Students held a protest march and rally in Toronto Friday to oppose the gutting of the Ontario Student Assistance Program (OSAP) by the province’s right-wing Progressive Conservative government led by Premier Doug Ford. Around 2,000 students participated in the march, which began at Yonge-Dundas square at 2 p.m. and proceeded to the provincial legislature at Queens Park.
The Ford government’s cuts, announced January 17 by Minister for Training, Colleges, and Universities Merrilee Fullerton, include the elimination of free tuition fees for low income students and the abolition of a six-month grace period for students to start paying back their loans after graduation. The Tories also enforced a devastating 2 to 4 percent cut to university and college budgets through the back door by cutting tuition fees by 10 percent for the 2019-20 academic year, while at the same time freezing provincial grants to colleges and universities.
A World Socialist Web Site reporting team intervened at the rally to discuss the impact of the cuts on students and to advance a socialist program in opposition to the ruling class’ austerity drive.
Dylan, a first-year business management student, told our reporters why he thought so many students turned out to protest. “A lot of us rely on OSAP for our funding,” he said. “I come from a family that’s not rich, we are all average, so the fact that Doug Ford did this just sucks. I feel like this isn’t something that should be happening to students.”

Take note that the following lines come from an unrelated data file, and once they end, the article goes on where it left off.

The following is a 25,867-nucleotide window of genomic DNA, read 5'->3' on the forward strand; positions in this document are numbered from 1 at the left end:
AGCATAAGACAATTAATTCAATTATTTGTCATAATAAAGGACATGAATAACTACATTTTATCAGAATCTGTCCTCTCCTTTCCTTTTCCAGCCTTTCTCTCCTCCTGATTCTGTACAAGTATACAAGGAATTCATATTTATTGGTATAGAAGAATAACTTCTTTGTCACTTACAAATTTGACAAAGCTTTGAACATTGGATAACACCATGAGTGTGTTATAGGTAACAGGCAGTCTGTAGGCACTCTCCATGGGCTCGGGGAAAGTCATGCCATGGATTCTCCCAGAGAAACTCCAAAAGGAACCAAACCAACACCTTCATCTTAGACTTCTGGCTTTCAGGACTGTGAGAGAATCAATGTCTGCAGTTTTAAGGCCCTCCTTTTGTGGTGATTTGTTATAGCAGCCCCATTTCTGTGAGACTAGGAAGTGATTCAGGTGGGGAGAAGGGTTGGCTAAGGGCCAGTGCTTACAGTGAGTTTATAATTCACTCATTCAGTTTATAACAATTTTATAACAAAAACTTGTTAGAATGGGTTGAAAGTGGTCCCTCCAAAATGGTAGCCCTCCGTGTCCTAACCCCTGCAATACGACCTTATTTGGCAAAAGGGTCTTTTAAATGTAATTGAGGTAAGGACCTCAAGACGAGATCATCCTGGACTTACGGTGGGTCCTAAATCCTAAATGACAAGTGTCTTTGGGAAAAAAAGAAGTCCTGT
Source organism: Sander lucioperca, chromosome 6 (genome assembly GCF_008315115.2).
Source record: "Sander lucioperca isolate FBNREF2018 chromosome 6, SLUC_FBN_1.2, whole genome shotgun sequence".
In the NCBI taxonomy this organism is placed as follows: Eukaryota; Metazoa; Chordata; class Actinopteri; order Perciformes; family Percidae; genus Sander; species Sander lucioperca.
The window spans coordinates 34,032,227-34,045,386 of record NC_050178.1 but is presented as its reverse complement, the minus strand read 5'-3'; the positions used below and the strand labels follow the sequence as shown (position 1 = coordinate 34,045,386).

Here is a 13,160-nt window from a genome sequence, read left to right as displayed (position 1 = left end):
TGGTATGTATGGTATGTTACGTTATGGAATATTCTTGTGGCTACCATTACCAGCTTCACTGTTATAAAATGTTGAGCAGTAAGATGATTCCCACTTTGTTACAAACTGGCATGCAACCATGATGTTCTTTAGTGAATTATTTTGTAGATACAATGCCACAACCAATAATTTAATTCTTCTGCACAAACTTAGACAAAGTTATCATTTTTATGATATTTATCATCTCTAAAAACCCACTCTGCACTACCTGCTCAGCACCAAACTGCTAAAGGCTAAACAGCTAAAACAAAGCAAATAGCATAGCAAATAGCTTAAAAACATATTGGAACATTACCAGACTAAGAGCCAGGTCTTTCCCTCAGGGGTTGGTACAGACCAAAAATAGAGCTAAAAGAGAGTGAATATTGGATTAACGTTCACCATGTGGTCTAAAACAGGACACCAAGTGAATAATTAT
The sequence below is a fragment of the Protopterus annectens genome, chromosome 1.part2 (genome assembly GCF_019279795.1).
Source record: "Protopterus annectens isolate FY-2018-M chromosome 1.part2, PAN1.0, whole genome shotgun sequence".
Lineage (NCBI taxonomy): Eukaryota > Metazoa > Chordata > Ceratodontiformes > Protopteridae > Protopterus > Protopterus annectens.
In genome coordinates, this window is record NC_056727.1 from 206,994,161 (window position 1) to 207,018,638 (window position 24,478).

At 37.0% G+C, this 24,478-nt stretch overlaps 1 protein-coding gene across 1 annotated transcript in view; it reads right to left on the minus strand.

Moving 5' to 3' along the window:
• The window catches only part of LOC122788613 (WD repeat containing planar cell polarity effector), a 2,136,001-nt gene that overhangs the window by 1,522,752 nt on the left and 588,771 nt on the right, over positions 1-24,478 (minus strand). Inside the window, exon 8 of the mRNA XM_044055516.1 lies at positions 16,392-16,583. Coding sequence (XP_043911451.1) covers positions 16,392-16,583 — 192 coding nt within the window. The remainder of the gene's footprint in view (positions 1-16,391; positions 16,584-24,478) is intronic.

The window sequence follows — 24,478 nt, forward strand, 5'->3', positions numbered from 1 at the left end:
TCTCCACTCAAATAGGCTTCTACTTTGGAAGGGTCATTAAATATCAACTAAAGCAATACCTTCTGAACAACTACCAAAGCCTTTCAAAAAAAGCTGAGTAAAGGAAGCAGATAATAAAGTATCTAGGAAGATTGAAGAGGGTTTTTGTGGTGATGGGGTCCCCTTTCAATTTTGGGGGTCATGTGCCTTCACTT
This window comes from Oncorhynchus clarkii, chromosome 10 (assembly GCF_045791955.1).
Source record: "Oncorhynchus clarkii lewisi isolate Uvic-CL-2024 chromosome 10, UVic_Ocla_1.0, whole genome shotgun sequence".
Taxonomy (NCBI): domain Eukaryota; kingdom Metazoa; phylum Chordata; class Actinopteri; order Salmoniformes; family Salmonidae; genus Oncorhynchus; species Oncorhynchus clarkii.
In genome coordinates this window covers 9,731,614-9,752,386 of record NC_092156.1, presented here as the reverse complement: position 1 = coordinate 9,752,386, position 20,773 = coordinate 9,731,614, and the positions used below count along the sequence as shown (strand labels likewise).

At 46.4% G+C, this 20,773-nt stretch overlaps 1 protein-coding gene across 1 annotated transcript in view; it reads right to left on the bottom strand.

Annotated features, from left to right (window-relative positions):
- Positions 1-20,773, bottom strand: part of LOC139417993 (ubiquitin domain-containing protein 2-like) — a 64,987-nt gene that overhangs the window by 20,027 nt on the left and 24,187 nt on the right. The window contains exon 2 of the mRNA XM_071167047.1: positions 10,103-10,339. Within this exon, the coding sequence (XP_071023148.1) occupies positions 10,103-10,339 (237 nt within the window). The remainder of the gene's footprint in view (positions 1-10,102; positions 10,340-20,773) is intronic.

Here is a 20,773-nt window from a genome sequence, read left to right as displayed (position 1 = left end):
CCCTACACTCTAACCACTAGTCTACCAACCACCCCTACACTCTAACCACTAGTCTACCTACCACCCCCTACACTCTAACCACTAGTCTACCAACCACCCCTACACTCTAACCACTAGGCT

Moses, a visual arts student at Sheridan College, explained how the cuts would impact him. “I’m a part of this whole low-income student thing because of my family in general. I’ve got nothing so I had to depend on OSAP just to get on with school,” he said. “My dad used to work down the street from here at Sun Life Financial. He worked there for almost 30 years, until new management came along and started doing a process of elimination. He went to work one day and his E-card just didn’t work, only to find out a week later that they’re like ‘yeah, we’re dropping you.’ My mom was in retirement for about 20 years because she had a work accident and had to force herself to go back to work even with her injury. I’m busting my butt, at the same time trying to find a part-time job.
“So for myself, I’m doing this just for my family and mostly for everyone else who is out here. It’s not right what Ford is doing… he’s screwing everyone over. He says that he’s ‘for the people,’ but, what are you really doing for the people? Just last week he increased the wages in his party and gave one of them a free house.”